There are two types of sweeteners:
- Caloric (nutritive)
- Noncaloric (non-nutritive)
The caloric sweeteners provide 4 calories per gram. The noncaloric varieties provide zero.
Caloric sweeteners provide sweet flavor and bulk when added to food. They also maintain freshness and contribute to product quality. Caloric sweeteners act as a preservative in jams and jellies, and a flavor enhancer in processed meats. They provide fermentation for breads and pickles, bulk to ice cream, and body to carbonated beverages. Some caloric sweeteners are made by processing sugar compounds. Some occur naturally.
Noncaloric sweeteners are used in place of caloric sweeteners in some cases. They do not provide calories, but they do provide the sweet taste. All noncaloric sweeteners are chemically processed.
- Confectioner's sugar (also known as powdered sugar) is finely ground sucrose.
- Corn sweeteners are sugars obtained from corn (for example, corn syrup). Corn syrup is used frequently in carbonated beverages, baked goods, and some canned products. It is a liquid that is a combination of maltose, glucose, and dextrose.
- Dextrose is glucose combined with water.
- Invert sugar is a sugar that is made by dividing sucrose into its two parts: glucose and fructose. Sweeter than sucrose and used in a liquid form, invert sugar helps in maintaining the sweetness of candies and baked items.
- Sucrose includes raw sugar, granulated sugar, brown sugar, confectioner's sugar, and turbinado sugar. It is made up of glucose and fructose. It is made by concentrating sugar beet juice and or sugar cane.
- Turbinado sugar is unrefined sugar made from sugar cane juice.
- Raw sugar is granulated, solid, or coarse, and is brown in color. It is obtained by the evaporation of the moisture from the juice of the sugar cane.
- Brown sugar is made from the sugar crystals obtained from molasses syrup.
- Fructose is the naturally occurring sugar in all fruits. It is also called levulose or fruit sugar.
- Glucose is found in fruits but in limited amounts. It is also a syrup made from corn starch.
- Honey is a combination of fructose, glucose, and water, produced by bees.
- Lactose (milk sugar) is the carbohydrate that is in milk. It is made up of glucose and galactose.
- Maltose (malt sugar) is produced during the process of fermentation. It is found in beer and in breads.
- Mannitol is a byproduct of alcohol production but does not contain any alcohol. It may have a laxative effect when eaten in large quantities. It is used in dietetic food products because it has half the calories of sugar and is no well absorbed by the body.
- Maple sugar is obtained from the sap of maple trees. It is made up of sucrose, fructose, and glucose.
- Molasses is obtained from the residue of sugar cane processing.
- Sorbitol is used in many dietetic food products. It is produced from glucose and it is also found naturally in certain berries and fruits. It is absorbed by the body at a much slower rate than sugar.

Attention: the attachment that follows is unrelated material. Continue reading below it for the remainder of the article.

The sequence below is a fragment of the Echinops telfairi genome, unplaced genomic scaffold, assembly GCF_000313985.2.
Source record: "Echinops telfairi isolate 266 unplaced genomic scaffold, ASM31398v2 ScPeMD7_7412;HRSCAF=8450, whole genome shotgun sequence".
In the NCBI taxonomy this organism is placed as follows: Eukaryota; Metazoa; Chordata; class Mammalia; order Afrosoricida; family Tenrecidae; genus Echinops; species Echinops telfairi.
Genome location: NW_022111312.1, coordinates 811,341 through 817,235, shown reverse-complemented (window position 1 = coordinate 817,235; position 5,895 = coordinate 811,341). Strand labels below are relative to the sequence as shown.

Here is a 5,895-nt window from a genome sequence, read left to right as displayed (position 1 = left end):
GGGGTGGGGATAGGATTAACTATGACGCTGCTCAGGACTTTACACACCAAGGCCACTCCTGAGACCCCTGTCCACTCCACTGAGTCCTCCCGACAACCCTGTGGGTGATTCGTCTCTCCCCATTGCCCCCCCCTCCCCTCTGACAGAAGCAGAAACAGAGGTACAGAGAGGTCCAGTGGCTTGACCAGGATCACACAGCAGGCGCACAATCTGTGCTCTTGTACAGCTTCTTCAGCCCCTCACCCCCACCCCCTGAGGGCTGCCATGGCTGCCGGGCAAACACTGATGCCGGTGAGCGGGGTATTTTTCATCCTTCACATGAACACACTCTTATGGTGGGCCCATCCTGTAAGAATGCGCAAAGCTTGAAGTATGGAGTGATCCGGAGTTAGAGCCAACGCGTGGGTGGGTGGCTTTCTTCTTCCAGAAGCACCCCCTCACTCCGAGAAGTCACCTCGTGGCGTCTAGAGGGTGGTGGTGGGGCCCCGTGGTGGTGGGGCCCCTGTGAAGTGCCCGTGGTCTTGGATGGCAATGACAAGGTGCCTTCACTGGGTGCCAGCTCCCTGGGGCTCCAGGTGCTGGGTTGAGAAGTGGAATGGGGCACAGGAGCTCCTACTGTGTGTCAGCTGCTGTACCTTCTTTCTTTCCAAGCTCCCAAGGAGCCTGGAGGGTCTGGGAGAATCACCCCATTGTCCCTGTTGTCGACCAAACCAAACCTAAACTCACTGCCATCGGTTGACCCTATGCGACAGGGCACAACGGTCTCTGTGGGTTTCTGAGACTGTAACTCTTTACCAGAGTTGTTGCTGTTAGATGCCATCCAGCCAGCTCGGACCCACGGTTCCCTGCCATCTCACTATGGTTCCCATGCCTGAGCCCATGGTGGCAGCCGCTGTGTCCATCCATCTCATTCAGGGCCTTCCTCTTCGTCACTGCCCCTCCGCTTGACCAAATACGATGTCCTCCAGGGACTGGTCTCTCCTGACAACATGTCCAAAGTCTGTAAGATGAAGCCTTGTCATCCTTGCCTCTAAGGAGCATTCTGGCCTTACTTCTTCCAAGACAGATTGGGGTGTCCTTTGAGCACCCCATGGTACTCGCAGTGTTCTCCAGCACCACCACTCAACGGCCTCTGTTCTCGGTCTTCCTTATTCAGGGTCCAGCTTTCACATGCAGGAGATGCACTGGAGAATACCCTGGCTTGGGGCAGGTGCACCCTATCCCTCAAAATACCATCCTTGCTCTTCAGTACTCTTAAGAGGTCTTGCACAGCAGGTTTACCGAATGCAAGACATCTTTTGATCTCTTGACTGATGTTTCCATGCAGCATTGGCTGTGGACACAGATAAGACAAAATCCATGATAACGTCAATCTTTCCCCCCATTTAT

- Aspartame is a combination of phenylalanine and aspartic acid, which are two amino acids. It is also known by the brand names Equal and Nutrasweet. It is 180 - 220 times sweeter than sugar.
- Acesulfame K is an artificial sweetener, also known as Sunett. It is heat stable and can be used in cooking and baking. It is also available as a tabletop sweetener, marketed under the name Sweet One. It is FDA approved and is used in combination with other sweeteners such as saccharin in carbonated low-calorie beverages and other products.
- Cyclamates are 30 times sweeter than sugar. They are banned in the United States because in 1970 they were shown to have caused bladder cancer in animals.
- Saccharin is 300 times sweeter than sugar. It is used in several dietetic food and beverage products.
- Sucralose (Splenda) is an artificial sweetener made from sugar. It is 600 times sweeter than sugar. It is heat stable and can be used in baking. It is used in many dietetic food and beverage products.
Sugar provides calories and no other nutrients. There is a concern that sugar or caloric sweeteners can cause tooth decay. Drinking a large amounts of sugar-containing beverages is also associated with obesity in children.
A high intake of sugar does not cause diabetes, but if you are diagnosed with diabetes the amount of simple sugar you eat often needs to be reduced.
People have reported side effects from eating aspartame, but this has not been proven through scientific studies.
Sugar is on the U.S. Food and Drug Administration's (FDA) list of safe foods. It contains 16 calories per teaspoon and can be used in moderation. All of the various types of sugars described earlier can be used in moderation.
The artificial sweeteners aspartame, acesulfame K , and sucralose are all FDA approved.
Saccarin was removed from the National Toxicology Program's list of cancer-causing substances in May 2000.
Reviewed By: Alice O'Connor, MS, RD, LDN, CNSD, Clinical Dietitian, Baystate Medical Center, Department of Food and Nutrition Services, Springfield, MA and Cynthia Dennison Haines, MD, family physician specializing in nutrition, fitness, and preventive health, St. John's Mercy Medical Center, St. Louis, MO, and Assistant Clinical Professor, St. Louis University's School of Medicine, Department of Community and Family Medicine. Review provided by VeriMed Healthcare Network.